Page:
I called Story my 100-day dog, her nickname in the final 365 days of her life. By the time she was 12 years old, my black Labrador retriever displayed signs of canine cognitive dysfunction syndrome, and the medication to treat it came in 100-dose bottles. I agreed to a one-bottle trial.
As her dementia worsened, so did episodes of fear, anxiety, and stress (FAS). She got lost in the house and barked at closed doors. Restless at night, she hopped from a raised bed to a four-inch memory foam mattress and back again. Story’s stress was vocal and loud whenever the oven was turned on. (A couple of years prior she had alerted to a fire in the laundry room, and the scent of anything burning set her off like a fire alarm.) I had to physically remove her from the house when we cooked.
Her veterinarian, Matthew Nelson, DVM, prescribed Selegiline, one of the only FDA-approved meds for CCDS, and later added Xanax.
The FAS symptoms, he said, are not universal with old dogs, and Story didn’t show all the major signs. She was still engaged with the family, went on walks with us, and sought us out for comfort when she wasn’t asleep. She crawled into a crate if she felt the younger dogs were too boisterous, so Story was capable of handling some stress without our intervention. She still demanded her meals at the same time each day, and appealed for more with her wide eyes.
Fear and anxiety seem to be more of an individual dog issue, Dr. Nelson said. “We deal with a lot of geriatric dogs, and we see a lot of cognitive dysfunction. I haven’t seen a consistent phase of fear in cognitive dysfunction dogs, although anxiety is certainly common, and the cognitive dysfunction exacerbates it.”
He added, “It’s really critical to rule out other things, like neurological disease, pain, hearing and vision loss, and other medical conditions.”
Story already had regular sessions for acupuncture, laser treatments, massage, and chiropractic care with specialists in canine rehabilitation and pain management. A neurological consult didn’t tell us anything we didn’t know, and I opted out of invasive studies of her brain.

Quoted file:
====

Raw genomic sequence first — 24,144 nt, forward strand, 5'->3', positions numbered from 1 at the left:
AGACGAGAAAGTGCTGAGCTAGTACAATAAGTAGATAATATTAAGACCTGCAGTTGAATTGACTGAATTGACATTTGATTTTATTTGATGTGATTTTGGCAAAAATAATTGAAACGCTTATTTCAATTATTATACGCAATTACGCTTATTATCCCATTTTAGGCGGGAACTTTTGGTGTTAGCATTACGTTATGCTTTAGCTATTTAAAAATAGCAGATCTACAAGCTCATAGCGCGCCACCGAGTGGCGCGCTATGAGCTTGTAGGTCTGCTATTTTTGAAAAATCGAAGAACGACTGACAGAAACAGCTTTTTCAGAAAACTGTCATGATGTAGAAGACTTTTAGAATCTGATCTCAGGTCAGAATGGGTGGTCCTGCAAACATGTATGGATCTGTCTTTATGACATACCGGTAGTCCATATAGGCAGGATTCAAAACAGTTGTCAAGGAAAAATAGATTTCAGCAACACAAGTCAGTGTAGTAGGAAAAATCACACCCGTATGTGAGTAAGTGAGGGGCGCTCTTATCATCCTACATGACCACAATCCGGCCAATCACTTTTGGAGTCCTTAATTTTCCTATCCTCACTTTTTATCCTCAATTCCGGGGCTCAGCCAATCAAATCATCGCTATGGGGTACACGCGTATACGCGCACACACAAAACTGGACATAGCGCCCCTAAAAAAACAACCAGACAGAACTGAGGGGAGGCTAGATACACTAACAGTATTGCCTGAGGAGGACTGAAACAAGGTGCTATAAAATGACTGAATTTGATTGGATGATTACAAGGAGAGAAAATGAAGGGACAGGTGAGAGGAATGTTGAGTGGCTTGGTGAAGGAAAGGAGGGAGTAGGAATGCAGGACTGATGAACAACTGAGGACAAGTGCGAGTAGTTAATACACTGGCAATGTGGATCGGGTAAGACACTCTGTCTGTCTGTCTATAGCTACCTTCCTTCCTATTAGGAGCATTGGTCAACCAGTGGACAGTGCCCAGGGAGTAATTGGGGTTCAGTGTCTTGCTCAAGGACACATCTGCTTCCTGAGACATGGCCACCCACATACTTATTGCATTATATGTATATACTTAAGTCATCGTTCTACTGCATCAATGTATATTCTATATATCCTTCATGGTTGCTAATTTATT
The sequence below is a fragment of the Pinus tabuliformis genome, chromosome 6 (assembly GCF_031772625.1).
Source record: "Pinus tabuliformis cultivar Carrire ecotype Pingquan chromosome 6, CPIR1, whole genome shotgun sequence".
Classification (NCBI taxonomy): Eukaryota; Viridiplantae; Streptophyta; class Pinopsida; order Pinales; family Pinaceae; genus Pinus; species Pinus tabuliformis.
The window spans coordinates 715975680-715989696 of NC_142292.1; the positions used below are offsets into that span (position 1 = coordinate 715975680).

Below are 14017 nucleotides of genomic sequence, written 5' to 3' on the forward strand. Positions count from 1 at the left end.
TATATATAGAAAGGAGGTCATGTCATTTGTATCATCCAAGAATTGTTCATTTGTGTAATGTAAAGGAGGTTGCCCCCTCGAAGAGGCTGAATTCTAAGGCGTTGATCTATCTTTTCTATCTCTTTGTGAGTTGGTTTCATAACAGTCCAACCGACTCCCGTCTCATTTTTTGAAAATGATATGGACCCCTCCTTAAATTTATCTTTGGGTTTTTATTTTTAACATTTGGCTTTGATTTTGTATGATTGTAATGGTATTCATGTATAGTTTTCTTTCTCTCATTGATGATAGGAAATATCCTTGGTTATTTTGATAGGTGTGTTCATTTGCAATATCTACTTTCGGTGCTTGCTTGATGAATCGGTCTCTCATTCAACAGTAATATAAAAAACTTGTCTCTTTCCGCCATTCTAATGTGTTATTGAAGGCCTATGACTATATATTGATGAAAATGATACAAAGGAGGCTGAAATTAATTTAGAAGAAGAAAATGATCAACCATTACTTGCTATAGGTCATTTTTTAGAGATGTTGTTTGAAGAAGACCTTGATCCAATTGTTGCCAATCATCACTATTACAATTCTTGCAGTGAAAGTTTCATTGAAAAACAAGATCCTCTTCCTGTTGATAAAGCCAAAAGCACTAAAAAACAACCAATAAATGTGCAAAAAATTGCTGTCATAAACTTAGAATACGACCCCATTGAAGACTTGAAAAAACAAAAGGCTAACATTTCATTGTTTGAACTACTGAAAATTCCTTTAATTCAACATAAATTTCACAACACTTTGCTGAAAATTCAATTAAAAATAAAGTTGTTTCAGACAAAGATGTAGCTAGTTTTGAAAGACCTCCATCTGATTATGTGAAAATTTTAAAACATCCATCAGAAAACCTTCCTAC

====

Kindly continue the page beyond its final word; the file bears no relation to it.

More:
But those moments of fear did appear in January 2019, and we looked not just at medical solutions, but behavioral methods for relief.
Amy Shojai, CABC, advised anticipating and preventing events and situations that lead to FAS. “Setting up and adhering to a familiar routine help enormously to reduce FAS,” she says. She recommends a log to identify fear triggers, then avoiding the trigger, whether loud noises, unexpected movement, or owner absence. “Schedule vacuuming when the dog’s outside,” she says. “Announce yourself before approaching the dog [to] reduce startle reflex, perhaps stamp your feet for the vibration for deaf dogs.
“Wearing a pleasant strong signature scent can help dogs associate the smell with safety. Certain essential oils like lavender and bergamot have a pharmacological effect and act as a natural sedative. Be sure to choose vet-approved essential oil products and use them appropriately,” she says.
Both Shojai and Nelson recommend pheromone products such as Adaptil or Comfort Zone with D.A.P. (dog appeasing pheromone). Mother dogs produce this when puppies nurse, which helps keep them calm. It may also help reduce anxiety in older dogs.
Dr. Nelson says diets and supplements such as L-theanine, Colostrum Calming complex, and thiamine, or vitamin B1, may help. “I’ve used SAM-E [Denamarin], too, but it’s not been proven to help. The ingredients in Composure and Solliquin have been shown in studies to be anxiolytic, and I think they help in mild to moderate cases” of FAS, he says. A dietary supplement called Senilife can also help maintain a dog’s brain function. Veterinarians can prescribe special diets to help manage brain-aging disorders. Foods such as Neurocare from Purina and b/d from Science Diet are backed by research to help support brain health.
Shojai is a big fan of music therapy, as it is noninvasive and easy to use. “Music that has a slow, steady beat helps calm pets by entraining the brain waves and heart rhythms.”
Story would let use know if our music was too loud at home, so we adjusted the volume. In the car I played soft music instead of speaker-pounding rock.
Story received significant help from Selegiline. We had to play around with the timing of the dose; because the medication is a stimulant, she initially did better when medicated in the morning. Later we changed her dose to the afternoon, which kept her awake and active longer into the evening, so her nighttime walk-abouts in the dark house lessened. We all slept better for a while.
Story got through three full bottles, then a quantity of 30, when the helpful effects just stopped. Once off the Selegiline, Story seemed better, though. We took advantage of our springtime, with its glorious bursts of color, scents to track in our fields, sticks to carry, holes to be dug, dirt and grass and other inappropriate items to be eaten.
She was herself, again, until a day in May when she was not, and she let me know early that morning. She was a month shy of turning 14, and her body was slow and tired and hurting. The only fear that day was mine.
This article was reviewed/edited by board-certified veterinary behaviorist Dr. Kenneth Martin and/or veterinary technician specialist in behavior Debbie Martin, LVT.
Linda Rehkopf is an award-winning writer in Powder Springs, Georgia, where she and her husband live with their four Labrador Retrievers. She is the author of breed books on the Labrador Retriever and the Bernese Mountain Dog.
Published April 5, 2021